The law provides all parties with equal access to state and private media during the campaign. Fifteen minutes per day on the two state television channels and 30 minutes per day on the state radio stations will be allocated for paid political advertising. This time will be divided equally among the participating parties, which must pay the commercial rates. They can use their time daily or accumulate it. Private radio stations must reserve at least 5 and not more than 30 minutes a day for each party. Election publicity may not be broadcast by the two religious radio stations, Radio Católica and Ondas de Luz (Protestant). All types of public demonstrations and rallies may be held during the campaign, although notification of such must be given to the Supreme Electoral Council in order to avoid conflicts with regard to time and place and to provide police security. The Supreme Electoral Council still has to work out the electoral calendar for radio and television advertising, based on advice from the National Assembly of Political Parties. The local Electoral Councils will have to determine the schedule for public rallies. The law forbids advertising that encourages abstention or boycotting.

The state, through the Supreme Electoral Council, will guarantee each participating party or coalition a financial base of six million córdobas for its campaign. Donations, both by national and international persons or organizations, are allowed, although foreign donations must be declared to the Central Bank for the use of foreign exchange. Some countries, such as Spain, prohibit foreign donations. In spite of internal political tensions with international links, foreign donations will be allowed in Nicaragua. Various opposition parties, such as the Social Christians, the Liberal Party, etc. Have international ties.

Several opposition parties have demanded that the entire electoral process and the elections themselves be supervised by foreign officials. This “super-vigilance” reminds the Nicaraguan people of the elections carried out in this country by the occupying US Marines in 1928 and 1932, the latter of which resulted in the installation of the Somoza dynasty and the creation of the National Guard. The Nicaraguan government has announced that it will invite observers from the United Nations, the Contadora countries and the Socialist International, among others. Everyone in Nicaragua, perhaps the government more than anyone else, is aware that international attention will be focused on every detail of the country's electoral process on which will depend, at least in part, the image of legitimacy of the revolutionary state.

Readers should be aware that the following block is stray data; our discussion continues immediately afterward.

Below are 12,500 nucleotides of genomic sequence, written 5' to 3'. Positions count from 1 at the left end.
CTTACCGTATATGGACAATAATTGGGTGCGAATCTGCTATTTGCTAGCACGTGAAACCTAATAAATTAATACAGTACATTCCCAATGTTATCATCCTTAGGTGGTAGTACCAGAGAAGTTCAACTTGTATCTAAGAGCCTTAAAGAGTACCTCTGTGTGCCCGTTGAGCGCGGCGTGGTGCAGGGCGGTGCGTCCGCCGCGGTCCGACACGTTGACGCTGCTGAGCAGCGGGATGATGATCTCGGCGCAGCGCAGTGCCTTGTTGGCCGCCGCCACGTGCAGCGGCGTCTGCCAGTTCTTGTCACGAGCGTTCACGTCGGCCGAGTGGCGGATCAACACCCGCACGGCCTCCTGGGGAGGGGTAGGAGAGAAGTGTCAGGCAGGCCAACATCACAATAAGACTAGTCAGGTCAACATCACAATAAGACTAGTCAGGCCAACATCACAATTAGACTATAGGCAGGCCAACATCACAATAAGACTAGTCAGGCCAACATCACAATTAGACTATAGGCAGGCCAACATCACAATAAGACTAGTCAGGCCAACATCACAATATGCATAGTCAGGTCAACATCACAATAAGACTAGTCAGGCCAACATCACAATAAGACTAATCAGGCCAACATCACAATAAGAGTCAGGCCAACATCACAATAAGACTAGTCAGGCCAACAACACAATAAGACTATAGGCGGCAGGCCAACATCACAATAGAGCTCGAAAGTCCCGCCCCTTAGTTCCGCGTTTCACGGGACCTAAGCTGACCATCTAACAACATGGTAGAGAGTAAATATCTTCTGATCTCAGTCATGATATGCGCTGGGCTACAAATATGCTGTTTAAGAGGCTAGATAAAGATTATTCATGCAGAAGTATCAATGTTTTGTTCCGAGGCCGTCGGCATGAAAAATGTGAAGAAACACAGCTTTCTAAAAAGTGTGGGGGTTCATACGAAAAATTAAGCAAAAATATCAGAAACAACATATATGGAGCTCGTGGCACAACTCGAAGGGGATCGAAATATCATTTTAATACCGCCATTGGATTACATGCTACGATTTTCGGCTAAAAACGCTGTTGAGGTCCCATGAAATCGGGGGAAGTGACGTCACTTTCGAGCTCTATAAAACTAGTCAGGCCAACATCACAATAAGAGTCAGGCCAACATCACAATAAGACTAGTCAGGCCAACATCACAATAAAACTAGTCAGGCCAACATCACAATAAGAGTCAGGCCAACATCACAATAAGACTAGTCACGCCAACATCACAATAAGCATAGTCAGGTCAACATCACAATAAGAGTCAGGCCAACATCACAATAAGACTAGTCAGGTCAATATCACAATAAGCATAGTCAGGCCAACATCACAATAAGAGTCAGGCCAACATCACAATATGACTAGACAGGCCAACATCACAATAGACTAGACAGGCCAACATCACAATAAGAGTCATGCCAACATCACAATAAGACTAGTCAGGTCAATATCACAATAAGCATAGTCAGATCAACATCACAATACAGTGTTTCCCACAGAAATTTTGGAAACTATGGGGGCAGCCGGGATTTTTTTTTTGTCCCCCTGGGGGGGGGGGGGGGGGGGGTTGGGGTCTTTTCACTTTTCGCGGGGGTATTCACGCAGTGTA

It is difficult to touch upon all the items covered during the debate of the Electoral Law. The accompanying table synthesizes the positions of Nicaragua's political parties with respect to the most important and controversial issues.

Although Nicaragua's electoral system meets with international norms in most respects, certain weaknesses leave it open to criticism: the authority the law gives to the Supreme Electoral Council in administrative and all other matters relating to the process, especially in unforeseen eventualities; the fact that the director of the national television system has an advisory position in preparing the calendar of political advertising; the fact that the head of each polling place is in charge of explaining the voting procedure to each voter; the fact that this position is not proscribed to government functionaries, members of the armed services or the police; and finally, the fact that in some cases the recourse for complaints or charges of fraud cannot go beyond the local Electoral Council.

Between aggression and institutionalization

It is evident that the FSLN is confident that it will win the elections. Some observers believe that one of the reasons for certain disagreements between the outgoing US Ambassador to Nicaragua, Anthony Quainton, and the State Department was precisely his realistic assessment of the popular support that the Sandinistas enjoy. Nevertheless, any electoral process contains unpredictable elements. The participating social forces will be subject to this unpredictability, which may favor either the opposition or the FSLN. Until now, with the exception of the US administration, international reaction has been favorable to the developments in the Nicaraguan electoral process.

Adolfo Calero, leader of the counterrevolutionary group FDN, stated to the Spanish newspaper, La Vanguardia, that “we cannot hope for more (from Felipe Gonzalez, President of Spain) than signs of sympathy for the Sandinistas… The Socialists say that they support the democratic process, but they insist on closing their eyes to reality.” To those who have followed the situation and are aware of the pressure by the Socialist International countries on the Nicaraguan government to hold elections, these comments seem absurd.

Within many challenges to the electoral process, the intentions of the opposition remain an important unknown. Dr. Jorge Arturo Reyna, a dissident member of the Honduran Liberal Party, told envío that “there is a sector of world opinion and internal opinion for which the only demonstration of fair elections in Nicaragua would be the defeat of the Sandinistas. However, the mainstream of public opinion will make its judgment after closely observing the process.”

One of the most difficult challenges facing this impoverished and war-torn country will be to organize an infrastructure capable of guaranteeing smooth-running elections. If this fails, Nicaragua will run the risk of having to deal with an administrative disaster like the one that just occurred in El Salvador.

Under the UN International Pact of Civil and Political Right, continued military attacks give Nicaragua every right to suspend the elections. In spite of all its problems, Nicaragua remains committed to completing the process it has begun.